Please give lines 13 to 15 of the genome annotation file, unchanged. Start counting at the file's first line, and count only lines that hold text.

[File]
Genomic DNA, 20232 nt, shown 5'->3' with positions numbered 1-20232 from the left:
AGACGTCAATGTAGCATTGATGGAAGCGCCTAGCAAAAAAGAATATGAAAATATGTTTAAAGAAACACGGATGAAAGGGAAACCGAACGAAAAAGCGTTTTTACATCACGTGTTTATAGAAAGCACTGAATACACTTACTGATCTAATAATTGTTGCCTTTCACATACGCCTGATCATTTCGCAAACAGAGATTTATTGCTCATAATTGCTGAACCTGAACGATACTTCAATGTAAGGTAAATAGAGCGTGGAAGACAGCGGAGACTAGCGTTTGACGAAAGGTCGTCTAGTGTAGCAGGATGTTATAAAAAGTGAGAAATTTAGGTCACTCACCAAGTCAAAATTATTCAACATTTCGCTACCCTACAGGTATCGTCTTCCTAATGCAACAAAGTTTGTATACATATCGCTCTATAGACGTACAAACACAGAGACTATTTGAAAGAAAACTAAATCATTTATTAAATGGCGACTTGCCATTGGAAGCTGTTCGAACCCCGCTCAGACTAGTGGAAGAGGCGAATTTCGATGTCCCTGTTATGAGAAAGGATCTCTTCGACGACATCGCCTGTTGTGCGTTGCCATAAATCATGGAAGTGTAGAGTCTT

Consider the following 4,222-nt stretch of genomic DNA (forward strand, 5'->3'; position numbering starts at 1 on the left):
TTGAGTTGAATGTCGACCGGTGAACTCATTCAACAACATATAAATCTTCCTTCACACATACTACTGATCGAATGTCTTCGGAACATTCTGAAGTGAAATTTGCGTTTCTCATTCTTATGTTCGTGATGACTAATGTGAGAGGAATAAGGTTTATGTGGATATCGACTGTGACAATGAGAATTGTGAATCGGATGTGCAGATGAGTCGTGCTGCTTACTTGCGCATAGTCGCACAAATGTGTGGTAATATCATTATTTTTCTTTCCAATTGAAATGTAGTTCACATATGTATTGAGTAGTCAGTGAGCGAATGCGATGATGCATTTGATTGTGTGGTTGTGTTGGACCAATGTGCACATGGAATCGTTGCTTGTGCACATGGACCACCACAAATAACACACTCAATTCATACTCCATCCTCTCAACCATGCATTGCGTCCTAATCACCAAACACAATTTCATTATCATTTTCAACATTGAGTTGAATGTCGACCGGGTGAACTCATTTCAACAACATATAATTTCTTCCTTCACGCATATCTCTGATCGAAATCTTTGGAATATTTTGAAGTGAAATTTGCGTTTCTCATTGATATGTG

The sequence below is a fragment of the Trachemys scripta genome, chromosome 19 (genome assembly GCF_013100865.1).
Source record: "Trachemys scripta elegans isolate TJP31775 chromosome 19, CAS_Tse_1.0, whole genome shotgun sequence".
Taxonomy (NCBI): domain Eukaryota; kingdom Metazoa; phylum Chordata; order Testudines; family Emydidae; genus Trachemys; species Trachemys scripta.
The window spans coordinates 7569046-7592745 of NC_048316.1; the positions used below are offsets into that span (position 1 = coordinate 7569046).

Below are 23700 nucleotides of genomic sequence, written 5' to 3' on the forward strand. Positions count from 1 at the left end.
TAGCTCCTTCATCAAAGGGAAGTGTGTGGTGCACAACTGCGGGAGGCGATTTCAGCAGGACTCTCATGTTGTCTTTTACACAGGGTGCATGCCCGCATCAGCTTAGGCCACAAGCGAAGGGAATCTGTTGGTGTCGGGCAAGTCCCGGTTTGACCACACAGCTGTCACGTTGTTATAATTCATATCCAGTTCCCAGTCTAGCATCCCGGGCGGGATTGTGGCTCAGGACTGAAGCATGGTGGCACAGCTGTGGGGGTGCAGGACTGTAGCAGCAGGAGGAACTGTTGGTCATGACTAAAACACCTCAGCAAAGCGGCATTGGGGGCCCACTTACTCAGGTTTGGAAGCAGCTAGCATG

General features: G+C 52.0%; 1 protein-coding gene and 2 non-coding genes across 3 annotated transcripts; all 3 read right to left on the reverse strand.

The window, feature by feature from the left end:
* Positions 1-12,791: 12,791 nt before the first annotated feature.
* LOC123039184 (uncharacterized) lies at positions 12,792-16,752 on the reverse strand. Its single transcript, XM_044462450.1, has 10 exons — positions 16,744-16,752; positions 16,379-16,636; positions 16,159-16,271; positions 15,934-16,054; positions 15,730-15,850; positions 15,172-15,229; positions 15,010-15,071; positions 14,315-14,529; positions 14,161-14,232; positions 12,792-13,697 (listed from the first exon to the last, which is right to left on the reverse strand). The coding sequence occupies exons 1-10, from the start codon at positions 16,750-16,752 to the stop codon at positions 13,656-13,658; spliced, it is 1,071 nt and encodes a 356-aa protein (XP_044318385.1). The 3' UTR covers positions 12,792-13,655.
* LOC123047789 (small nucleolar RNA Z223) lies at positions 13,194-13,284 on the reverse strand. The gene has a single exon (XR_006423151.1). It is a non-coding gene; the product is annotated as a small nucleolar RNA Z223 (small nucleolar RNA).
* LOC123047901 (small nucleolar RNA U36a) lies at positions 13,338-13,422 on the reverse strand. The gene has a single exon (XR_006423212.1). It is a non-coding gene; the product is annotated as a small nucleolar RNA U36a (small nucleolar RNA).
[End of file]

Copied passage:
* Positions 1-12,791: 12,791 nt before the first annotated feature.
* LOC123039184 (uncharacterized) lies at positions 12,792-16,752 on the reverse strand. Its single transcript, XM_044462450.1, has 10 exons — positions 16,744-16,752; positions 16,379-16,636; positions 16,159-16,271; positions 15,934-16,054; positions 15,730-15,850; positions 15,172-15,229; positions 15,010-15,071; positions 14,315-14,529; positions 14,161-14,232; positions 12,792-13,697 (listed from the first exon to the last, which is right to left on the reverse strand). The coding sequence occupies exons 1-10, from the start codon at positions 16,750-16,752 to the stop codon at positions 13,656-13,658; spliced, it is 1,071 nt and encodes a 356-aa protein (XP_044318385.1). The 3' UTR covers positions 12,792-13,655.
* LOC123047789 (small nucleolar RNA Z223) lies at positions 13,194-13,284 on the reverse strand. The gene has a single exon (XR_006423151.1). It is a non-coding gene; the product is annotated as a small nucleolar RNA Z223 (small nucleolar RNA).